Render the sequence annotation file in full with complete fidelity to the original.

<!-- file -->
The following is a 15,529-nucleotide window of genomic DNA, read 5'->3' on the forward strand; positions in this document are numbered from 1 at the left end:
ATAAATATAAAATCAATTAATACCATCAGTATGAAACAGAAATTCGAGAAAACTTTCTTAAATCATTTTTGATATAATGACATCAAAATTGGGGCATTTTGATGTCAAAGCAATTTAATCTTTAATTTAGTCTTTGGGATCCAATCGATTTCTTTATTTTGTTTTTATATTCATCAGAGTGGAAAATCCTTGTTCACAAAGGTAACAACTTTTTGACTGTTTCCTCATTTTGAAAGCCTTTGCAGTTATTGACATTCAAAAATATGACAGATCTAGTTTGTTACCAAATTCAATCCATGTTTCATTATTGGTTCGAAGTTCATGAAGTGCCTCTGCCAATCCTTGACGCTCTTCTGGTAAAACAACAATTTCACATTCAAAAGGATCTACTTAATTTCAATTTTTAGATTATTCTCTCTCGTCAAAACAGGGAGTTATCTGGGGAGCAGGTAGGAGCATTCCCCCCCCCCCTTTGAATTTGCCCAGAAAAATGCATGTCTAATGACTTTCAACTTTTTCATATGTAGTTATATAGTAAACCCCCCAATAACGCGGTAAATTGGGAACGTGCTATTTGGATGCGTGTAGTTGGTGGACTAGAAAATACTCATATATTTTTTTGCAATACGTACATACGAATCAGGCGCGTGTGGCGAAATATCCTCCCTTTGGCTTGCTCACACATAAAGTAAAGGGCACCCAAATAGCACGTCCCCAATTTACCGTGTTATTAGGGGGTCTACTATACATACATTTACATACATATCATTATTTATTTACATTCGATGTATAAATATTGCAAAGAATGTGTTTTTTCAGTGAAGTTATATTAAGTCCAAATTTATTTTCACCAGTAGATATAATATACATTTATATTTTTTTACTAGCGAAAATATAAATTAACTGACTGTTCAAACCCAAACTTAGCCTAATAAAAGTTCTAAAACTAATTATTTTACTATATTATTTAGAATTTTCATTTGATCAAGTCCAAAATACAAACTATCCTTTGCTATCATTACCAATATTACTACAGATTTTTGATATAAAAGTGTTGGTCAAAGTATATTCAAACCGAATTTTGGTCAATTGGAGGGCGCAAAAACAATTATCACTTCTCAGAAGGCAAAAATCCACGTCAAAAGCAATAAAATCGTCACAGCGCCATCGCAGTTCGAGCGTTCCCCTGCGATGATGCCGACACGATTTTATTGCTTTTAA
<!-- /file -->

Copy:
The following is a 15,529-nucleotide window of genomic DNA, read 5'->3' on the forward strand; positions in this document are numbered from 1 at the left end:
ATAAATATAAAATCAATTAATACCATCAGTATGAAACAGAAATTCGAGAAAACTTTCTTAAATCATTTTTGATATAATGACATCAAAATTGGGGCATTTTGATGTCAAAGCAATTTAATCTTTAATTTAGTCTTTGGGATCCAATCGATTTCTTTATTTTGTTTTTATATTCATCAGAGTGGAAAATCCTTGTTCACAAAGGTAACAACTTTTTGACTGTTTCCTCATTTTGAAAGCCTTTGCAGTTATTGACATTCAAAAATATGACAGATCTAGTTTGTTACCAAATTCAATCCATGTTTCATTATTGGTTCGAAGTTCATGAAGTGCCTCTGCCAATCCTTGACGCTCTTCTGGTAAAACAACAATTTCACATTCAAAAGGATCTACTTAATTTCAATTTTTAGATTATTCTCTCTCGTCAAAACAGGGAGTTATCTGGGGAGCAGGTAGGAGCATTCCCCCCCCCCCTTTGAATTTGCCCAGAAAAATGCATGTCTAATGACTTTCAACTTTTTCATATGTAGTTATATAGTAAACCCCCCAATAACGCGGTAAATTGGGAACGTGCTATTTGGATGCGTGTAGTTGGTGGACTAGAAAATACTCATATATTTTTTTGCAATACGTACATACGAATCAGGCGCGTGTGGCGAAATATCCTCCCTTTGGCTTGCTCACACATAAAGTAAAGGGCACCCAAATAGCACGTCCCCAATTTACCGTGTTATTAGGGGGTCTACTATACATACATTTACATACATATCATTATTTATTTACATTCGATGTATAAATATTGCAAAGAATGTGTTTTTTCAGTGAAGTTATATTAAGTCCAAATTTATTTTCACCAGTAGATATAATATACATTTATATTTTTTTACTAGCGAAAATATAAATTAACTGACTGTTCAAACCCAAACTTAGCCTAATAAAAGTTCTAAAACTAATTATTTTACTATATTATTTAGAATTTTCATTTGATCAAGTCCAAAATACAAACTATCCTTTGCTATCATTACCAATATTACTACAGATTTTTGATATAAAAGTGTTGGTCAAAGTATATTCAAACCGAATTTTGGTCAATTGGAGGGCGCAAAAACAATTATCACTTCTCAGAAGGCAAAAATCCACGTCAAAAGCAATAAAATCGTCACAGCGCCATCGCAGTTCGAGCGTTCCCCTGCGATGATGCCGACACGATTTTATTGCTTTTAA